The specialized equipment used for mold testing allows them to collect specimens from:

  • Indoor air

    Primarily, these samples test and determine airborne mold spore counts. Proximate outdoor air is also tested. In special cases where the species of mold needs to be identified, a collection plate with a growth medium is placed in a viable impactor, or microbial particle sampler, in which one hour of spore settling time is replicated in five minutes.

  • Wall interior air

    Moisture meter readings of an elevated moisture content of the wall material make it a candidate for this type of testing. The paper covering, drywall, is vulnerable to consumption from mold growth. Air sampling pumps set at 15 liters per minute, draw air from the wall cavity for two minutes and for a total of 30 liters.

  • Carpeting

    Carpet samples are collected with a system developed as a sampling and analysis technology for the enumeration and identification of both total and viable fungal spores in dust. The system involves sweeping carpeting with a vacuum. The collected dust can be analyzed for total and viable fungal spores, as well as allergens.

  • Small pieces of contaminated material

    Sometimes it is necessary to remove and test a small portion of the material affected. These are collected without marring appearances, whenever possible.

  • Water from drain pans or cooling towers

    This will be an indicator if there is mold contamination in the immediate water source or if it is from the main source.

What Do I Do with My Collected Mold Samples?

After the collection procedure is accomplished, the right samples should be microscopically examined by a certified laboratory, allowing testing of the kind of mold sampled.

This is necessary because unmagnified appearances may not be reliable indicators. Certain colors may suggest the presence of a toxic mold. For example, the purple and green sheen sometimes associated with Stachybotrys. Note that many varieties may not always exhibit the same colors.

Black mold, white mold, green mold and any other kinds all require scrutiny along with scientific methodology to ascertain if the sampled mold is a genus known to produce mycotoxins.

If you are budget wise and conscious of the money spent on mold testing, don’t be alarmed. You only pay an analysis fee for the samples sent to the laboratory. There is no charge for those not sent.

Those that are not sent would be placed in a special culturing area. Their mold growth progress will be noted visually and documented to serve as reference for any future mold problems.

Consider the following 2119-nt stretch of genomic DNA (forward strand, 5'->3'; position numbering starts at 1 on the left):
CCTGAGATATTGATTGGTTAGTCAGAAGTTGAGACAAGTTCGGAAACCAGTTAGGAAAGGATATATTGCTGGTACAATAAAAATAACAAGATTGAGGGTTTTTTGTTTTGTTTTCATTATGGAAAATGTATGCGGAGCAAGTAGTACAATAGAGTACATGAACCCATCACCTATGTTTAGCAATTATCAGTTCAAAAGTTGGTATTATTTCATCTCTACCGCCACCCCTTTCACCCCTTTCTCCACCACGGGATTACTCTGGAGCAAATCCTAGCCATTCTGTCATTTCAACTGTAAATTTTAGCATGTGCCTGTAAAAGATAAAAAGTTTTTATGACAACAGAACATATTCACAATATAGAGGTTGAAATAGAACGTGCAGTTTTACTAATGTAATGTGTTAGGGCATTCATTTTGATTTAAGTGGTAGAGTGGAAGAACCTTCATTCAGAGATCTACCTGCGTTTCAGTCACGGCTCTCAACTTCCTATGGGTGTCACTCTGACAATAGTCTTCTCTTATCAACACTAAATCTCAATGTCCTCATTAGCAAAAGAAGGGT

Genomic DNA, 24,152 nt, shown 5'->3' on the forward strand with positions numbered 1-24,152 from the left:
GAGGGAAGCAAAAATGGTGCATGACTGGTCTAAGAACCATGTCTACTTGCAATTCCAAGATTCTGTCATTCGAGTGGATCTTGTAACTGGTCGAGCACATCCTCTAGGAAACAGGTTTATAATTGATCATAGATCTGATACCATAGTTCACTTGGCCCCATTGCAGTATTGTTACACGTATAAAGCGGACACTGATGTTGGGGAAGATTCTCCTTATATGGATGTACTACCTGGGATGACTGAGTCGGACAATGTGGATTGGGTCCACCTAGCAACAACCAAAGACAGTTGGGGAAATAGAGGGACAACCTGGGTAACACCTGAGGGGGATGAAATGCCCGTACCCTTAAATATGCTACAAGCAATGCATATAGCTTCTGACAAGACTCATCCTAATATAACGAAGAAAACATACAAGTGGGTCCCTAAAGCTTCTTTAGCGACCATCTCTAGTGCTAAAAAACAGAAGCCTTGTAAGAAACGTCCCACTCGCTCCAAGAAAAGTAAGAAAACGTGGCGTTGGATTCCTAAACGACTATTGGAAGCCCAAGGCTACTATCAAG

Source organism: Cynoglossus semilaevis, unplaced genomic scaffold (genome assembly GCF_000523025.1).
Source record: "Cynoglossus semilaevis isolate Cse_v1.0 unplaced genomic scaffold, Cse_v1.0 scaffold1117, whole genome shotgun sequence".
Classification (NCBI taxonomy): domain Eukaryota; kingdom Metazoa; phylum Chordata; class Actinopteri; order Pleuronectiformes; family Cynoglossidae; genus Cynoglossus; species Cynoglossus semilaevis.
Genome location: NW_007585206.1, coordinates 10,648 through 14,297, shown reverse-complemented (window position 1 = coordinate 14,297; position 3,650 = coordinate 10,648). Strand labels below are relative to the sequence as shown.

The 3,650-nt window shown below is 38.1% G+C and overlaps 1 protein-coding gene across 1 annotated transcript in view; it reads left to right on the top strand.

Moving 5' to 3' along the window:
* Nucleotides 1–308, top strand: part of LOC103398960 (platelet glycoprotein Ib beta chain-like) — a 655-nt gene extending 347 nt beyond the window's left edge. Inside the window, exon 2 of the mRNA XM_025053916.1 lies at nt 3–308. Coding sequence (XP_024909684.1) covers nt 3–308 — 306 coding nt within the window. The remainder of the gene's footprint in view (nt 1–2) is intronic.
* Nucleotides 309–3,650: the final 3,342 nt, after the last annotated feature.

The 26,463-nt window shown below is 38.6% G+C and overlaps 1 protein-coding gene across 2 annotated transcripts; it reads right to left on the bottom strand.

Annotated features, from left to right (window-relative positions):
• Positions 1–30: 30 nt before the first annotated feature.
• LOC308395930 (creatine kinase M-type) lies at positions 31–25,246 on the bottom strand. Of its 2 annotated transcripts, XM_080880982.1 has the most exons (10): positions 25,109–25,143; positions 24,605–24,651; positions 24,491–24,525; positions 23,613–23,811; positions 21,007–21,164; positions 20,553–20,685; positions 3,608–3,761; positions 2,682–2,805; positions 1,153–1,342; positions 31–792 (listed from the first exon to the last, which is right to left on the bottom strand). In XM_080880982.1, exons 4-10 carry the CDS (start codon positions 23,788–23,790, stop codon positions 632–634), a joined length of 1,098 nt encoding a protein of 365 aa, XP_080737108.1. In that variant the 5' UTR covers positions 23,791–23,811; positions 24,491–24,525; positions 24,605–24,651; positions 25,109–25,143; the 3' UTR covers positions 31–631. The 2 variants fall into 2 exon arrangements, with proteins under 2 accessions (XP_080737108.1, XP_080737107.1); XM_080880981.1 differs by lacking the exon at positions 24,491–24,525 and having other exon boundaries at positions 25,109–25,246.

For the mold samples to be tested in the laboratory, a “chain of custody” form should be completed by the mold inspector. The specimen media will then be carefully be packaged and sent.

Three days after the laboratory receives the samples, the microscopy technician will send a written report about the findings and results of the testing done. This report will be immediately forwarded to you.

Having finished the testing, you will then know for sure if you have mold growing in your home. You can then take the necessary steps needed in removing them.

Further Recommended Reading

mold test

Are Do-it-yourself Mold Tests Better than Professionals?

Development of Mold Symptoms

Holly Kestinis was worried about her 8 yr old son because of his recently developed head aches. After a series of consecutive complaints about his head hurting, Holly found that she too was beginning to have severe pain head aches which she had never had before.

Ask a Mold Specialist

Realizing she had to do something about the newly devoloped , Holly called the local mold inspector to have her house examined.

Within the next couple of days Tim Glisson arrived to do a routine check. After a couple of red flags were sent up, he decided to run a few tests to see if the mold found was extremely harmful.

Testing for Mold

Tim collected a few samples and then was asked to compare the Do-it-yourself tests to a professional mold inspection. Tim agreed and followed the directions. Setting out the plate in the mold affected area to wait, Tim finished his tests within a few hours and took them back to the lab. Meanwhile, the do-it-yourself test would take a full 48 hours to finish.

Compare Test Results

Two weeks later Tim was back with his results and the do-it-yourself results to compare. The do-it-yourself detected two mold breeds while the professional lab detected three.

Do-It-Yourself Mold Tests or Professional Tests?

So while the kit detected only two breeds of mold and Tim’s tests found three, both agreed that Holly’s mold was not toxic… yet. To deal with the issue at hand, Tim gave Holly the instructions to have her ducts cleaned, and replace the drywall ceiling in the bathroom. He also advised her to add a ventilation vent in the bathroom.

In this case, Professionally done mold inspections work the best by being faster, and more efficient, detecting all breeds of mold, not just two, though they both agreed none of the mold was toxic.

Further Recommended Reading

Source : Tampa Bay’s 10 News